If your first thought after reading this blog’s headline was something along the lines of “That’s silly - networking is so old-fashioned that it couldn’t possibly have any place in something as 2.0 as inbound marketing,” fear not – you're not alone. It’s easy to assume that this ever-developing digital world of ours has completely replaced the need for any sort of real-life human interaction with services like Amazon, Netflix and webMD. We've got emails and FaceTime; what need could we possibly have to step outside of our homes or offices to network in the real world?
The fact of the matter is that you shouldn’t dismiss the idea of using old-fashioned networking methods so quickly. Inbound marketing may be all about finding and attracting qualified prospects to your website (and ultimately to your products or services) at the highest level, but there’s certainly no rulebook that says you can’t work to attract some of your leads offline.
It doesn’t matter if your organization identifies more as B2B, B2C or B2G. Your organization must be first and foremost H2H – human to human. If you’re skeptical, let’s take a look at a few of the key benefits that can come from networking, and how networking can complement your inbound marketing efforts:
Networking Is Mostly Defined by Geography
Networking is based on a geographical region that is somewhat close in proximity to where your business operates. While it’s true that we live in a digital world and have more opportunities for long-distance business relationships than ever, there are still a number of businesses that rely on having a local customer base to a certain extent. Even if your organization is one that can truly put geography aside, sometimes your best leads can be right under your nose (or at least down the street).
Networking Enables Qualification "by Feel"
Networking offers you the opportunity to get an immediate feel for whether a prospect is marketing or sales qualified (or not qualified at all). Networking allows you the unique opportunity to hear a prospect’s story, pain points and needs in real time directly from his or her own mouth. In this case, you can use networking as an alternative first-touch in the inbound marketing process. Immediately after you’ve done your networking and collected some business cards, add each new contact's information to your list of prospects (this is a great time to connect with them on LinkedIn, too). If you’ve talked to somebody who showed particular promise, enroll them in a workflow or make it a point to send them specialized information that you believe they will find helpful.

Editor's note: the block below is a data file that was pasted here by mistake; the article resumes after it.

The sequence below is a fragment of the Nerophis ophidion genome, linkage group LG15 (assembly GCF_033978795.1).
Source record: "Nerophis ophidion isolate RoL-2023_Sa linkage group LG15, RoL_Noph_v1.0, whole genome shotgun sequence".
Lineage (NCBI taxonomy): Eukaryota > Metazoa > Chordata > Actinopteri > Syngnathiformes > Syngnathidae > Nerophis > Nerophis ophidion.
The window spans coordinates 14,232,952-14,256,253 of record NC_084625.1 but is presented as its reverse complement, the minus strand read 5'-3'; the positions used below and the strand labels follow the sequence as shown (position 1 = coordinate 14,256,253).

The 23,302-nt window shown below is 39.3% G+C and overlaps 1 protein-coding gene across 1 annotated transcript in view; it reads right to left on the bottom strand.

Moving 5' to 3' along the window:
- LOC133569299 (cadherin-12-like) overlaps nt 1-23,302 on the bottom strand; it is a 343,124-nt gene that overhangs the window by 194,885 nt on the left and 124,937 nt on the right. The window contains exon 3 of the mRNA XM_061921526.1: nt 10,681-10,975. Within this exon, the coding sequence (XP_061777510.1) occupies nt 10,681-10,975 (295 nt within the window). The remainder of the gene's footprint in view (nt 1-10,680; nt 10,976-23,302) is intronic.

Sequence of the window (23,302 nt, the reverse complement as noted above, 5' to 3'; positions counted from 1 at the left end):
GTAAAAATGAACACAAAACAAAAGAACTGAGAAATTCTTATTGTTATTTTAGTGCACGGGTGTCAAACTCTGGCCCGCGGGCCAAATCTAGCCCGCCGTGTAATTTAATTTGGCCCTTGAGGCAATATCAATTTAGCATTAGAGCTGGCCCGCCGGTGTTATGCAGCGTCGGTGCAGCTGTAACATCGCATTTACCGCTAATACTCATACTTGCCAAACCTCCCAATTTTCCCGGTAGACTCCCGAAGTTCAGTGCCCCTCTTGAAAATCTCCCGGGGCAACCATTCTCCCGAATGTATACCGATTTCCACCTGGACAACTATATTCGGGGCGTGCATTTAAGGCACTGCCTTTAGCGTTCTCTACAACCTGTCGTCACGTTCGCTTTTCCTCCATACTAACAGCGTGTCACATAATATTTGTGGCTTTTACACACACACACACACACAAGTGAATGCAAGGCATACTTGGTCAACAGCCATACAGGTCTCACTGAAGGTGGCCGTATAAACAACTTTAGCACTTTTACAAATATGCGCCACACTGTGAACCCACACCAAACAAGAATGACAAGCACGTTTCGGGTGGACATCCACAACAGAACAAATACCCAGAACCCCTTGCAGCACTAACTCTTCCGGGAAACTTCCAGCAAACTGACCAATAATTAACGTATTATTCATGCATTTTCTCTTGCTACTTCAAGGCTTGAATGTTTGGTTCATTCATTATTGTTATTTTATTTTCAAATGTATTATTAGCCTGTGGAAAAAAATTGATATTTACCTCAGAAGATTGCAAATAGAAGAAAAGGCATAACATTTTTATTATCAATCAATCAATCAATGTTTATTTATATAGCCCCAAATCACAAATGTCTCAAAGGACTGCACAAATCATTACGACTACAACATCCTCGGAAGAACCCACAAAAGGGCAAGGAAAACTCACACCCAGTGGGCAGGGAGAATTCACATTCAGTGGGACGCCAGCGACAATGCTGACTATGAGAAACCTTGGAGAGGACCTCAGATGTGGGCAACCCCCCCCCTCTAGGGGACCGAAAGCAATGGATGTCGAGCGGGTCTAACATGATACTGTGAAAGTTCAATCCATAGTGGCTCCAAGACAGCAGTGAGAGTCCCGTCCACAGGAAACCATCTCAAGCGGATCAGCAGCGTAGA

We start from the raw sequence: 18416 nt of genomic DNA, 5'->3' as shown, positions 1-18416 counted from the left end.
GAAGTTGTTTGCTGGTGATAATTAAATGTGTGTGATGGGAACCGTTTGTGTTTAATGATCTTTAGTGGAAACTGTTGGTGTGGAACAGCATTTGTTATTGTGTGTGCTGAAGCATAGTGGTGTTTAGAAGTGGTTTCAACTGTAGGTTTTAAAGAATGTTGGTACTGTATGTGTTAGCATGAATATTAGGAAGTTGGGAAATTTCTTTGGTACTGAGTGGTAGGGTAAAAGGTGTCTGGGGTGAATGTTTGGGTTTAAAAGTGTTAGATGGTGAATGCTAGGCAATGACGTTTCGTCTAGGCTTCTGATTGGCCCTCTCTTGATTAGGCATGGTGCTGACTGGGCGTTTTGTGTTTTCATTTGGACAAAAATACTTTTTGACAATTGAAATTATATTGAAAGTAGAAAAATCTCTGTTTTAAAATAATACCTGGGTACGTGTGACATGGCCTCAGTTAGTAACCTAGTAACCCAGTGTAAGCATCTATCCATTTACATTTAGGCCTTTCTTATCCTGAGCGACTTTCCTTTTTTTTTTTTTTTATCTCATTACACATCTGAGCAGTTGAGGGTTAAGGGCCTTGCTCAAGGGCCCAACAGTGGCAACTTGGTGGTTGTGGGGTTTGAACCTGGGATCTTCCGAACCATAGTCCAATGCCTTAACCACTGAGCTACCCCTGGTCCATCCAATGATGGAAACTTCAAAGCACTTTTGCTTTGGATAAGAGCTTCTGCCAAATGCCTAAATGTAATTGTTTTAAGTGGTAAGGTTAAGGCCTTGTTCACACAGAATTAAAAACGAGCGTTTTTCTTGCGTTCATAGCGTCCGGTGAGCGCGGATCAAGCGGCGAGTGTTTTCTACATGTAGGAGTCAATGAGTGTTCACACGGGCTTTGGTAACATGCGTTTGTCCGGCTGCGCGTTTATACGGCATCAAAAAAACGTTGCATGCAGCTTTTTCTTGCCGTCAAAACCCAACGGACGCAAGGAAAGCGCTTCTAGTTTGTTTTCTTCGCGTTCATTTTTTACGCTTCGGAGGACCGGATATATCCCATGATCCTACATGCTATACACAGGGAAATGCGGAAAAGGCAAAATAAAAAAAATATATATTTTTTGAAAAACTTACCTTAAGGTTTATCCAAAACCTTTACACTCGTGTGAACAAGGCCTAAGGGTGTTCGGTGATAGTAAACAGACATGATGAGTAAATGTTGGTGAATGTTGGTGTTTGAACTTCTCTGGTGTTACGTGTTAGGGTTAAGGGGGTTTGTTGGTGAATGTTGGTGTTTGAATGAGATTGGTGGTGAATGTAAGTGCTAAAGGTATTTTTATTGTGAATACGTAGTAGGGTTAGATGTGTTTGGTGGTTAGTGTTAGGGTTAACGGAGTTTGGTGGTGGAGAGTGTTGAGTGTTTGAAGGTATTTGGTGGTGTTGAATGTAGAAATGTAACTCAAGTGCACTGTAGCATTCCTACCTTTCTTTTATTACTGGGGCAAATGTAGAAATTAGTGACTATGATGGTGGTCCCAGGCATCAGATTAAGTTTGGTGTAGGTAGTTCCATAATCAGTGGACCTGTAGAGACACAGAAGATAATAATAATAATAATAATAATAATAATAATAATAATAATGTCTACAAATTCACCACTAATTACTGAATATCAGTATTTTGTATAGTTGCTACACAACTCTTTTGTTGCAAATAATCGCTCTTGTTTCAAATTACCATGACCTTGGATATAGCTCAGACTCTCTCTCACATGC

Let’s face it: if you’re not networking, somebody else in your industry is. What are you missing out on by giving your competitor the opportunity to network with your local prospects?
Wondering how to find opportunities for networking in your area? Chambers of Commerce typically have no shortage of opportunities for networking events, so a simple first step is to start by checking out your local Chamber's events calendar. Another great way to find networking events is to join local, regional or state-level professional groups for your industry.
As marketers and sales professionals, we can’t forget the importance of knowing good old-fashioned business skills and etiquette. Meeting someone new, shaking his or her hand and being able to hold a face-to-face conversation remains critically important in the business world - and adds a nice human touch to your inbound marketing efforts.